Saturday, June 8, 2013

The Ugly Cry

I cried the ugly cry last night.

You know, the one where you've just a few too many cocktails and suddenly everything is JUST. SO. SAD. Your shoulders start heaving and you're squeaking trying to hold in the sobs until the floodgates open and mascara starts streaming down your face while your husband says bewilderedly "I thought we had a good time? And everything was fine?" 

Yeah.  It was THAT kind of crying. 

What for, you ask?

A myriad of things, really...the end of the school year is always emotional for me because I get attached to my 8th graders and its hard to watch them move onto high school. This year was made infinitely more difficult because I'm hanging up my coaching hat to wear the full-time teacher cap. As I knew it would be, this transition is so incredibly bittersweet. I love watching girls fall in love with sports. I love watching them set goals, strive for greatness and overcome obstacles. Playing sports created so many defining characteristics through tough practices, conflicts with teammates and coaches, and the glory of a well-deserved win. When I coached my girls, I tried to keep in mind that I would be forever etched in their mind as their "middle school volleyball coach" and I had control over whether or not that was a good or bad memory.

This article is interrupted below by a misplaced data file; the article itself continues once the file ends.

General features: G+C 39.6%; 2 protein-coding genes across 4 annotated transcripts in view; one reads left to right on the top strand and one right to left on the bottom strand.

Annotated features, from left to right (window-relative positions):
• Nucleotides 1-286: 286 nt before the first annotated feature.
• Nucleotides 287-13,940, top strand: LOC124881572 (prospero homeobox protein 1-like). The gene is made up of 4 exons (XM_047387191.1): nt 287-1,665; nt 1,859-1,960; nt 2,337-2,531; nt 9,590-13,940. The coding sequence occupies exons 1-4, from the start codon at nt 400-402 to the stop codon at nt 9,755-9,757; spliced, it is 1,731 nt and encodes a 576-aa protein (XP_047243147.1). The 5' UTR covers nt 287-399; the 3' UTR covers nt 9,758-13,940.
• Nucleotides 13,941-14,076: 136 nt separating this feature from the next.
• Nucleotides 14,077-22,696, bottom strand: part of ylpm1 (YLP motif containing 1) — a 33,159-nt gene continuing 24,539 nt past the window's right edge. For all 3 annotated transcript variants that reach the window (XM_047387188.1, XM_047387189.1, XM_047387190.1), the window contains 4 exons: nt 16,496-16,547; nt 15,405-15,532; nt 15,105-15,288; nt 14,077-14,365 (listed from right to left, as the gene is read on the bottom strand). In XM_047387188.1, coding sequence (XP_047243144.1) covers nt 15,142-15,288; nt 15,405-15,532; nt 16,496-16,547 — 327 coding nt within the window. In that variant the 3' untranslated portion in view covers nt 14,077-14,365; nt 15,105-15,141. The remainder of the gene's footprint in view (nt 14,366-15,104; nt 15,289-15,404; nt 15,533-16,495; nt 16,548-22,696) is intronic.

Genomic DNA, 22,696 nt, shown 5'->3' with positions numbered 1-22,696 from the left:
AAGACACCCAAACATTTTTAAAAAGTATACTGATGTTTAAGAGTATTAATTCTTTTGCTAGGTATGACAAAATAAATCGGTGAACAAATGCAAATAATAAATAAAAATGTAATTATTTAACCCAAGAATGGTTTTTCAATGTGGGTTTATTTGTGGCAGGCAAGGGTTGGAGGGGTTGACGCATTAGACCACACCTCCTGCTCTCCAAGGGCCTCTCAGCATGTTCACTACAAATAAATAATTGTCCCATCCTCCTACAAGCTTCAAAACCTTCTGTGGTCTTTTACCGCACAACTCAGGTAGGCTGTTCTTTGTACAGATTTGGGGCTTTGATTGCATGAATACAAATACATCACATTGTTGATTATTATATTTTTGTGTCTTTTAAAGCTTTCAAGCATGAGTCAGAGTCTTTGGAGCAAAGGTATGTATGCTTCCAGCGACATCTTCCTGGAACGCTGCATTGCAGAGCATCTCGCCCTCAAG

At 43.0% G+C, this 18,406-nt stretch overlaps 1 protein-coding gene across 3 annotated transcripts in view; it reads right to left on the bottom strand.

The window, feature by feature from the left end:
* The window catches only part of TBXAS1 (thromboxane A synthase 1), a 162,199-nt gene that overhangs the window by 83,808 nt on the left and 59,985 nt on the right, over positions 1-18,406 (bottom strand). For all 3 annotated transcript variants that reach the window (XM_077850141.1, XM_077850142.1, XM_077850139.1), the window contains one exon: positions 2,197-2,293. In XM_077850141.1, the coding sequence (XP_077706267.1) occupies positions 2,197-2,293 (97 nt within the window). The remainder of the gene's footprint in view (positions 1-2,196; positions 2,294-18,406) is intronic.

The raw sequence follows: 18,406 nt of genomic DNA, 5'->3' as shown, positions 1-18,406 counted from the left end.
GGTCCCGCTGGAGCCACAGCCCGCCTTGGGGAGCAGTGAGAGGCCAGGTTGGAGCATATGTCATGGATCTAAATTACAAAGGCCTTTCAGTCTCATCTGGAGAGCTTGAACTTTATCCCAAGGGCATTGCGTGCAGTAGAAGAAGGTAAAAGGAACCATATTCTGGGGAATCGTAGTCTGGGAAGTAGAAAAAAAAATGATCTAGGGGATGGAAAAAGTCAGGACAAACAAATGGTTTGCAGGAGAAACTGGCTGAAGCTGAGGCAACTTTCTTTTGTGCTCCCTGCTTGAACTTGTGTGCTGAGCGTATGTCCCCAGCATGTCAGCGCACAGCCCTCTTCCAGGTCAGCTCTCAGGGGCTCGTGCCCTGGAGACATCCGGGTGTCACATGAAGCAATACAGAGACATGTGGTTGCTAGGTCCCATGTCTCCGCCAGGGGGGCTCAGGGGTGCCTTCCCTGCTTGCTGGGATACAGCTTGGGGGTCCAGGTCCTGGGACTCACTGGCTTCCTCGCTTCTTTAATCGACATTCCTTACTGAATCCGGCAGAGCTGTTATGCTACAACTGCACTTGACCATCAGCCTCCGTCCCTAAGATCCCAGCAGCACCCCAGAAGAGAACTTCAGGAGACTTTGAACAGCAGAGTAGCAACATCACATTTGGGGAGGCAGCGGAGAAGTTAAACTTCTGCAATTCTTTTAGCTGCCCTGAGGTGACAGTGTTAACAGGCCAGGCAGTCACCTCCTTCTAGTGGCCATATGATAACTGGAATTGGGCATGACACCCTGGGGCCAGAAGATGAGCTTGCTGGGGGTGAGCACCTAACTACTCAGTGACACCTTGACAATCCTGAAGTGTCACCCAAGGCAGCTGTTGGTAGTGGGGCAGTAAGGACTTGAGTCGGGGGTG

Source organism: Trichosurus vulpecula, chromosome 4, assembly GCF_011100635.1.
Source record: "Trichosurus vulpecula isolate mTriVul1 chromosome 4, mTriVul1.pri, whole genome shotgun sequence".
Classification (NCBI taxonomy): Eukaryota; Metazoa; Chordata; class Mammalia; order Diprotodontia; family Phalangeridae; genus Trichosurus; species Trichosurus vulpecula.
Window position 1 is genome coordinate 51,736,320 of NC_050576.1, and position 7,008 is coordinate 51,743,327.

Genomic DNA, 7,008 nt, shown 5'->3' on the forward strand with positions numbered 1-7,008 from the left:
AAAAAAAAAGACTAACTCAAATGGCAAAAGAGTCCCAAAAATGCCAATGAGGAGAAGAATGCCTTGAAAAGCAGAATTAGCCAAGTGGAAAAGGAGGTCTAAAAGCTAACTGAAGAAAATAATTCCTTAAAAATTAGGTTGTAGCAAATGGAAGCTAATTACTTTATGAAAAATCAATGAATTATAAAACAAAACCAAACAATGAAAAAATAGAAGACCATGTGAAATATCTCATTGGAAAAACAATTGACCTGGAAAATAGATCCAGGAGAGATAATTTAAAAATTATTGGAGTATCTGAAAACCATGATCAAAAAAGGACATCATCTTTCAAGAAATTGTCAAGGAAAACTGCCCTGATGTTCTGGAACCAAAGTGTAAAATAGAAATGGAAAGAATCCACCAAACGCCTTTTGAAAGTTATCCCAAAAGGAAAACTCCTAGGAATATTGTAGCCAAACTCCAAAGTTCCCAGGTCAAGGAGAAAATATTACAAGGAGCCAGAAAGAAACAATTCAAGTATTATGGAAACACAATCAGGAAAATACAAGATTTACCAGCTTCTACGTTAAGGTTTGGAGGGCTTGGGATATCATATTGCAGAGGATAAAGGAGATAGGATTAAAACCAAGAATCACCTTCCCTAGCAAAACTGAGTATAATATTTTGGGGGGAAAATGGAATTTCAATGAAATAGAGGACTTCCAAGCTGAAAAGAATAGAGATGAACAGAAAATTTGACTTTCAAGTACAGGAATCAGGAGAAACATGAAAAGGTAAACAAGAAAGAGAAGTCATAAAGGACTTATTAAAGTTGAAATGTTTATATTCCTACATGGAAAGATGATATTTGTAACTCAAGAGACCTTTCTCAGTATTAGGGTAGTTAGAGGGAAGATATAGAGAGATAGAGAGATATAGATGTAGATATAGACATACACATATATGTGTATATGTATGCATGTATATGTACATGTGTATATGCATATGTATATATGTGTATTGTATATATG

I didn't become a teacher because I love math SO much (although, I really do). I became a teacher because I wanted to leave something on this earth that was bigger than me. I wanted to make an impact in children's lives. There is so much ugliness in the world that our children see and experience. I can't erase the rejection by a parent, or the years of abuse by a loved one....but I can offer a safe place to land for forty-five minutes during the day. I can have an open door policy that allows for communication, a listening ear and advice....when asked. I can show my students the unconditional love that they might be lacking elsewhere.  Yes. Love. I have to love these kids in order to teach them. I have to be invested in who they are, where they come from and where they are headed.

So I cried because I'm scared at this next step. I'm worried that my sphere of influence in the lives ofstudents will shrink due to the nature of being a math teacher. I dread the day my athletes come to me complaining about their new volleyball coach. Or even worse...they tell me how awesome she is and how much they love playing for her. I'm terrified that all these people are excited about my new position and believe that I'm going to do great....and what if I'm not. What if I've been faking my way through this whole teaching gig and I'm really not that great at disseminating information, organizing curriculum and preparing kids for a MAJOR state test? 

And then I cried because of an overwhelming sense of loss. 

My first three years in the classroom were spent at a school where the teaching environment and th comrade rue amongst the teachers was pure magic. There were fun pranks on fellow teachers, happy hours every week and tons of wedding and baby showers celebrating each others major life events. There was a tight-knit group of us that weren't just co-workers, but great friends as well....and I know this contributed to the success of our students and the overall atmosphere in the school. During this time, the girls athletics program won at least six district championships not JUST because we had a run of fabulous athletes, but I think the girls had a great understanding of teamwork because the four of us coaches MODELED teamwork and friendship for them on a daily basis.